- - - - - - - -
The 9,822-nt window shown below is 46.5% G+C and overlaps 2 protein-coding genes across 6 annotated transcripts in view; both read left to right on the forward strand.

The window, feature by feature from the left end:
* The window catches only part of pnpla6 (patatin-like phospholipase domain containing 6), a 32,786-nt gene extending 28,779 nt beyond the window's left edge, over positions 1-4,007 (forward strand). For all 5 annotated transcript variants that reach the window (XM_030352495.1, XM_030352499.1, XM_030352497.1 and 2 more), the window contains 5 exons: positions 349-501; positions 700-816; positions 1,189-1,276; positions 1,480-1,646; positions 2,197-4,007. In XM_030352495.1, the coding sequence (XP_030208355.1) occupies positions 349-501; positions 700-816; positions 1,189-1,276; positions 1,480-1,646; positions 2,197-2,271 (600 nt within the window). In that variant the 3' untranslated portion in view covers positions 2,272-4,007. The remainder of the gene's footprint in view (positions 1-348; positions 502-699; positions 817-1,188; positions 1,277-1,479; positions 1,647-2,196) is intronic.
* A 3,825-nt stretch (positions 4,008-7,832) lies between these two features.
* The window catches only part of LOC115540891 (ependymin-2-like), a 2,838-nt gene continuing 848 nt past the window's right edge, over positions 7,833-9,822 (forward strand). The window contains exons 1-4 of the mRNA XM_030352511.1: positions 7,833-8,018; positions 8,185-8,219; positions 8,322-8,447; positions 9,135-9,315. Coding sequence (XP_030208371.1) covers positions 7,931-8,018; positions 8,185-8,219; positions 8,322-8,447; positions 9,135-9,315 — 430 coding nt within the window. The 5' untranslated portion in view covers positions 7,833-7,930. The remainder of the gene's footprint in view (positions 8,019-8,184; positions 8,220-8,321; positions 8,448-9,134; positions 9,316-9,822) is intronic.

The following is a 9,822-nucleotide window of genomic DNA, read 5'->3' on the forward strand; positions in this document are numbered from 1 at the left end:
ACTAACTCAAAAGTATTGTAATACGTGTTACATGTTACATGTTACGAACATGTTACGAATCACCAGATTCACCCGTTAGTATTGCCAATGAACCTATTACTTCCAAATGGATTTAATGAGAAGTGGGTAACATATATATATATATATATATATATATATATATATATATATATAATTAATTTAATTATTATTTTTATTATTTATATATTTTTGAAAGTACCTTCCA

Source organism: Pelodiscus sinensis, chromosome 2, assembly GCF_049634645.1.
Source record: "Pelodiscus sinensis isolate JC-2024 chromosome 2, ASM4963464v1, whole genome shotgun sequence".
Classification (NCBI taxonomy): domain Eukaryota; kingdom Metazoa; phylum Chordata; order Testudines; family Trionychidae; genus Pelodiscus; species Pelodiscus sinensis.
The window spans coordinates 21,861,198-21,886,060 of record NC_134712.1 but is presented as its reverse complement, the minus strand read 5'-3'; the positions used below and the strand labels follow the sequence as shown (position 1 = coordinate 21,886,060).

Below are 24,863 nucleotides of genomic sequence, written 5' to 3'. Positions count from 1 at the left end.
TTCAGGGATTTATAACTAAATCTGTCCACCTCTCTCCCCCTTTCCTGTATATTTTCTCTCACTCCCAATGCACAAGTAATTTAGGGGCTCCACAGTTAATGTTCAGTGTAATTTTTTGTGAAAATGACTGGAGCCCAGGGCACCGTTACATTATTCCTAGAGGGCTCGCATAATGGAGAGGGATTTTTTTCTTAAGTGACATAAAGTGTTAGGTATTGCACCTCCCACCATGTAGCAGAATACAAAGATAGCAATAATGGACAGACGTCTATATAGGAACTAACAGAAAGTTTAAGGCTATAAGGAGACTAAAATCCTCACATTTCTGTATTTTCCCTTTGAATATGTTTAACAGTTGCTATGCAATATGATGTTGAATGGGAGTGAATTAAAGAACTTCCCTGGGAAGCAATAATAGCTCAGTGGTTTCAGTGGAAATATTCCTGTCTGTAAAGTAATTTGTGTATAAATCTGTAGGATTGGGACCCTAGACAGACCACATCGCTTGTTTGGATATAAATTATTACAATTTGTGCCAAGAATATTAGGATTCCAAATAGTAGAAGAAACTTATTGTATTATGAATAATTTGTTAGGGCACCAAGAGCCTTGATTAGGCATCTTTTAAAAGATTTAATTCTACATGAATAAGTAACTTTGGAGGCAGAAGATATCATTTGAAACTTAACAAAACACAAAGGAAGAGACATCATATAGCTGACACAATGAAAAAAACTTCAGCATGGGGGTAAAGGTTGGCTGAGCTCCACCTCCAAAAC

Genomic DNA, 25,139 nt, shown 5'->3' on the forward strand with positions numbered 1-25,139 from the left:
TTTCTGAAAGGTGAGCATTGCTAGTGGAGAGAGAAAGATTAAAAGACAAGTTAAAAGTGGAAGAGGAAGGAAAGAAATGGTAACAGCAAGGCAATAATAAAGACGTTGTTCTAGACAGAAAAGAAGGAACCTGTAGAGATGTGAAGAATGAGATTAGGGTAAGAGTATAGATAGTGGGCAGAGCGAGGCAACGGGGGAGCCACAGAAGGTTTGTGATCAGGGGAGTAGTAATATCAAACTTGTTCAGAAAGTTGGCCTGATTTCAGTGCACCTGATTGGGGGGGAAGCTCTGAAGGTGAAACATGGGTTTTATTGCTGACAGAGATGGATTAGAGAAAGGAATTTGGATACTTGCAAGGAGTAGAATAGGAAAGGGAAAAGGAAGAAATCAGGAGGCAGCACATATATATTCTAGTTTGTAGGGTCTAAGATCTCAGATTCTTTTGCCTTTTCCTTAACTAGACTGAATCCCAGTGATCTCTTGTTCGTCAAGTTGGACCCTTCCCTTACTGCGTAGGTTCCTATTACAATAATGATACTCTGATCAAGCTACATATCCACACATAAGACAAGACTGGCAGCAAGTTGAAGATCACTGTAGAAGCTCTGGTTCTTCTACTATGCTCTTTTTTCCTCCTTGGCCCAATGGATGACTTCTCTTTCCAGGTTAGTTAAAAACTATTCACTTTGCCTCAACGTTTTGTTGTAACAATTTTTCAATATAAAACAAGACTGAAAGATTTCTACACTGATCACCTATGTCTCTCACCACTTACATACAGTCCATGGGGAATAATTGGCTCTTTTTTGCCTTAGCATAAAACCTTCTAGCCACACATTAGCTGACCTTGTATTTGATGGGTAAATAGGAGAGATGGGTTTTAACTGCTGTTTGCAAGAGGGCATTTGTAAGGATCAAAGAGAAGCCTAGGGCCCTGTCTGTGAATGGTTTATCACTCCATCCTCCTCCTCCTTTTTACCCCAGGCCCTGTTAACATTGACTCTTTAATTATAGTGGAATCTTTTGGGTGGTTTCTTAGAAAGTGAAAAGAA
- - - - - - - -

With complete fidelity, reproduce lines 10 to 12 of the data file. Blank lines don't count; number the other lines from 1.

Classification (NCBI taxonomy): domain Eukaryota; kingdom Metazoa; phylum Chordata; order Testudines; family Trionychidae; genus Pelodiscus; species Pelodiscus sinensis.
The window spans coordinates 21,861,198-21,886,060 of record NC_134712.1 but is presented as its reverse complement, the minus strand read 5'-3'; the positions used below and the strand labels follow the sequence as shown (position 1 = coordinate 21,886,060).

Below are 24,863 nucleotides of genomic sequence, written 5' to 3'. Positions count from 1 at the left end.